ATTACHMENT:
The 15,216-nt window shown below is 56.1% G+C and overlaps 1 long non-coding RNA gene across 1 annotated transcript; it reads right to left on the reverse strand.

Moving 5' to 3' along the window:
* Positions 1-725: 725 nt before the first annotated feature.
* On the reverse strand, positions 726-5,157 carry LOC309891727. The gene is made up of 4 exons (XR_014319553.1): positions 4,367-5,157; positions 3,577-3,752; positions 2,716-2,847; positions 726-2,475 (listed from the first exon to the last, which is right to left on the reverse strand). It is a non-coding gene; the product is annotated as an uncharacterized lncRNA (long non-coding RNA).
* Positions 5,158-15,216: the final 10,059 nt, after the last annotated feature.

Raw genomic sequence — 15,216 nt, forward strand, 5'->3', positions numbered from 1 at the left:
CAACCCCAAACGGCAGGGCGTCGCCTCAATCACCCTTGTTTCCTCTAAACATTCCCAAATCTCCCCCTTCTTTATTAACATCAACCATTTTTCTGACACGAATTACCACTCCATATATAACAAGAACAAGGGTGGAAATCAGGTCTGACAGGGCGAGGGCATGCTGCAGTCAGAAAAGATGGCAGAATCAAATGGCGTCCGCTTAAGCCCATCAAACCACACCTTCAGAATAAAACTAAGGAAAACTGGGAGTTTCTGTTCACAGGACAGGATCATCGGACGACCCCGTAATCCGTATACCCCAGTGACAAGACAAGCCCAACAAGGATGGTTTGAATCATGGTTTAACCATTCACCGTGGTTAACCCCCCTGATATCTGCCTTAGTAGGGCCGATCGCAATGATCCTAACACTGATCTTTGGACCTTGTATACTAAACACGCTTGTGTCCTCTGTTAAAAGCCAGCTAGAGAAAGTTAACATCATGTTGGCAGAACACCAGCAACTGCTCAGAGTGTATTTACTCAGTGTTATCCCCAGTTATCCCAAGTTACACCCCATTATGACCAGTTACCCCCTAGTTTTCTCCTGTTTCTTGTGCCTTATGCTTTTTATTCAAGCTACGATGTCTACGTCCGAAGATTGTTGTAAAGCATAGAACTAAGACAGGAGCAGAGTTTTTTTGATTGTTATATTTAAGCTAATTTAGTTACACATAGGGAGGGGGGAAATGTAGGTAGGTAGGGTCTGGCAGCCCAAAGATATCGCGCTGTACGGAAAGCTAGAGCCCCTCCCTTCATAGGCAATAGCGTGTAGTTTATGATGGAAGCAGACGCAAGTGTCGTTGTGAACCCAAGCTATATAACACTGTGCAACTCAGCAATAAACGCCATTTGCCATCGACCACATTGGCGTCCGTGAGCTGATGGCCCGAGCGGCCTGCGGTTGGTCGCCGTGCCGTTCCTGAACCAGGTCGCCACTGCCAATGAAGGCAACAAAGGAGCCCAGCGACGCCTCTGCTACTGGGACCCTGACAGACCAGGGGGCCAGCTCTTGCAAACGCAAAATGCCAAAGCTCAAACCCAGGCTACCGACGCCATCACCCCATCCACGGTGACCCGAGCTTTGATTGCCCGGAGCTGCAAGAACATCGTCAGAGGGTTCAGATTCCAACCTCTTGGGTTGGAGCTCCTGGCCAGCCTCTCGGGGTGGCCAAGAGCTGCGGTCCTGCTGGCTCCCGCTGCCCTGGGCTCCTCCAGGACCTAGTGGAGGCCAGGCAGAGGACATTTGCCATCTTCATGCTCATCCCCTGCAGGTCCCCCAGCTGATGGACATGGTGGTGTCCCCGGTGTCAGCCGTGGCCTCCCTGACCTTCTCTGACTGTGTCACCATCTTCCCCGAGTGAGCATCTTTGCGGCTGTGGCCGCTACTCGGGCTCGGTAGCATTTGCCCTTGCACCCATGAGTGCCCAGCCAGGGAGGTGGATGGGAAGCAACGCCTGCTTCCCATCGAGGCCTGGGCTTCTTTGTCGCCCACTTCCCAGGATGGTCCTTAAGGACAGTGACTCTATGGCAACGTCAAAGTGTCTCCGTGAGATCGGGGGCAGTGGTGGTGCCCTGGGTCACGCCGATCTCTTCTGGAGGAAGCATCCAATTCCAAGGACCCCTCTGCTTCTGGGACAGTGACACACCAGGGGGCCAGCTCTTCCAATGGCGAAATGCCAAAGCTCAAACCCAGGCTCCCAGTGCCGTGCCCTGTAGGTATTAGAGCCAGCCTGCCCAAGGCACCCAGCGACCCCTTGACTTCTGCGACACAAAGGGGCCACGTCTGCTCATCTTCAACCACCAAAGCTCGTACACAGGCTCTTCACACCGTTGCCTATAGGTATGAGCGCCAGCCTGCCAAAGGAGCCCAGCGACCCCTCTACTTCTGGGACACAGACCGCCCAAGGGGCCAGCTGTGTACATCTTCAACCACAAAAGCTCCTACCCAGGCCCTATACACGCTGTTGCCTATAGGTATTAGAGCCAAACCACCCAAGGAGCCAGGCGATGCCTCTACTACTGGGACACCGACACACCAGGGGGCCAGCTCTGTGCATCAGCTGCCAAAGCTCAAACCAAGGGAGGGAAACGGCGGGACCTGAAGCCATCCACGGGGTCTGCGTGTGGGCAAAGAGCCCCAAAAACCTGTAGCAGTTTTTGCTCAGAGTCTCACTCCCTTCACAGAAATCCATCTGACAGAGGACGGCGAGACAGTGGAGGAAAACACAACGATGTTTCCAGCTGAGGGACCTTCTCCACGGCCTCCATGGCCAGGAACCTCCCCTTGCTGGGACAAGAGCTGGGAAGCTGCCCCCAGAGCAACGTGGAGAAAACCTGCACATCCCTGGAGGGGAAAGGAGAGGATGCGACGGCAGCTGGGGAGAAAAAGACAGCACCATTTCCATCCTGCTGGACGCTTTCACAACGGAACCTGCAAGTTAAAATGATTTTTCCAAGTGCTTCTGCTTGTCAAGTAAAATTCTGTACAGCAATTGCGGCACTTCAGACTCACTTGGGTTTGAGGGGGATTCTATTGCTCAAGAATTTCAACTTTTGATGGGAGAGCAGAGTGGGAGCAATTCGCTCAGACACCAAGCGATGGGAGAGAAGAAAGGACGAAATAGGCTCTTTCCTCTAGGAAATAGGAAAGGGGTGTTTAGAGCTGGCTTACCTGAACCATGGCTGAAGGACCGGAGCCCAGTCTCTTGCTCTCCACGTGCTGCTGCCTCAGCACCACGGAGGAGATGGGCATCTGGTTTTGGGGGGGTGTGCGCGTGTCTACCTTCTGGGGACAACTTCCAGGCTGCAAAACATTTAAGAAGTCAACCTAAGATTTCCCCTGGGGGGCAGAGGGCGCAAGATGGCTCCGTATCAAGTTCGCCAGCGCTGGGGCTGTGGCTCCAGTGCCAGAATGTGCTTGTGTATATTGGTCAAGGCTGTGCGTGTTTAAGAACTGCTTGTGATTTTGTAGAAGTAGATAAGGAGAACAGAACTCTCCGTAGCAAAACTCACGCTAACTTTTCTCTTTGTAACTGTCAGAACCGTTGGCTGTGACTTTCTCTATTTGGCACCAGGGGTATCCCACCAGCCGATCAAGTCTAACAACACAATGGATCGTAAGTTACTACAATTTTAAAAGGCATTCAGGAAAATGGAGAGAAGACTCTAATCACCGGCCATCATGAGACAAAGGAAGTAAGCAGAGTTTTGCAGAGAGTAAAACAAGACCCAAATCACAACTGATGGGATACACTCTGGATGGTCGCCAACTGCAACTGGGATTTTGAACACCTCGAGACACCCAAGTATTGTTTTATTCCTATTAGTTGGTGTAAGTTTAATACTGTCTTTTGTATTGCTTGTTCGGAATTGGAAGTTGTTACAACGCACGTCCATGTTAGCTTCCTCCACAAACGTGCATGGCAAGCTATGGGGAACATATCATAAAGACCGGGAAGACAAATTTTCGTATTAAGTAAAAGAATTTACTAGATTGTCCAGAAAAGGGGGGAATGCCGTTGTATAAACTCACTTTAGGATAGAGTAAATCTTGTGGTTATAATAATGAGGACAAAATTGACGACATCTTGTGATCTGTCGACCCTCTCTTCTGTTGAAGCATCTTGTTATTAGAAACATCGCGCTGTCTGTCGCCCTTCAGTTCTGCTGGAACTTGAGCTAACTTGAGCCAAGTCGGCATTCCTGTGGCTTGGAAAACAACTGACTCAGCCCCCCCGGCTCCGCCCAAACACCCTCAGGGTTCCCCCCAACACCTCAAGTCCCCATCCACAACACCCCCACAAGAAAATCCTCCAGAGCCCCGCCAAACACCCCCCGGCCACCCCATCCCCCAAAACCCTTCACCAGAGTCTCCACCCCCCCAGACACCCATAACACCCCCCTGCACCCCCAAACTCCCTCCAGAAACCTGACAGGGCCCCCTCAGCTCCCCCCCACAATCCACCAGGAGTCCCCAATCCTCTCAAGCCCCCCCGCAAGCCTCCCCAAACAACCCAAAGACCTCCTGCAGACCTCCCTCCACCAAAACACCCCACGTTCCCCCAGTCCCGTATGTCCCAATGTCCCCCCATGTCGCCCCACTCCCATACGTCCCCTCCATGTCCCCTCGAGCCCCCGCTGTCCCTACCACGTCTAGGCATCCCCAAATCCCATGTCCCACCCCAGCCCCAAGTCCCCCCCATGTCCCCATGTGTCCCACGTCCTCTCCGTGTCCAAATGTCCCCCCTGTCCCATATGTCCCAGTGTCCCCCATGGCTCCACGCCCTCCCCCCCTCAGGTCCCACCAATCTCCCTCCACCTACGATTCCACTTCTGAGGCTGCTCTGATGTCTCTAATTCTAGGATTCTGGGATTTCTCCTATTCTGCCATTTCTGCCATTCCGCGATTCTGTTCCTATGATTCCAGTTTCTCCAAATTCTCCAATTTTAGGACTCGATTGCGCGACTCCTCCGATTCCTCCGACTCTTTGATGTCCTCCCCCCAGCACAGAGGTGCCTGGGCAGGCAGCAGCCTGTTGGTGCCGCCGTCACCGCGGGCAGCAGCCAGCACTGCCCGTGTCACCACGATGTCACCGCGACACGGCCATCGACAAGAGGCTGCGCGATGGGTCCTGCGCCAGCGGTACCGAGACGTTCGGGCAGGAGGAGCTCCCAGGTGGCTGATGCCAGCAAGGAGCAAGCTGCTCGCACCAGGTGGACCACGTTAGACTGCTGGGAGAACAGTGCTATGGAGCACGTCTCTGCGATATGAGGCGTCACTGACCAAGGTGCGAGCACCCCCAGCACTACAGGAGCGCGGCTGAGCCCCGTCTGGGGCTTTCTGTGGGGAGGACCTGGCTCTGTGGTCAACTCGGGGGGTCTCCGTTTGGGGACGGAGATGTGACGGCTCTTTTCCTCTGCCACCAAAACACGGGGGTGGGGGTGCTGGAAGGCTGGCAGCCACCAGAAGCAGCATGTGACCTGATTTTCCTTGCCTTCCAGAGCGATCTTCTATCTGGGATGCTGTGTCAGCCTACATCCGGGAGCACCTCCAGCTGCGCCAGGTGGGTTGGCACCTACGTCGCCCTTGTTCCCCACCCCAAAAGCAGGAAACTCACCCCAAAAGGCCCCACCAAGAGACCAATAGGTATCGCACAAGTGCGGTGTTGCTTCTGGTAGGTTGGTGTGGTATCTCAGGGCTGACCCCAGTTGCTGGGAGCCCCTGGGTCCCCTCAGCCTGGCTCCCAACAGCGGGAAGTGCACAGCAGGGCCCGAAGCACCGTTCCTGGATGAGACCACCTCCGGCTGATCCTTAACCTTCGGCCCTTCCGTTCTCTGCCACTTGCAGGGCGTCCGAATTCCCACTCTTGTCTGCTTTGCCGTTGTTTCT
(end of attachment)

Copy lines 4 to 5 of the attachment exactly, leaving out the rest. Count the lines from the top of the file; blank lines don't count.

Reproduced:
* On the reverse strand, positions 726-5,157 carry LOC309891727. The gene is made up of 4 exons (XR_014319553.1): positions 4,367-5,157; positions 3,577-3,752; positions 2,716-2,847; positions 726-2,475 (listed from the first exon to the last, which is right to left on the reverse strand). It is a non-coding gene; the product is annotated as an uncharacterized lncRNA (long non-coding RNA).
* Positions 5,158-15,216: the final 10,059 nt, after the last annotated feature.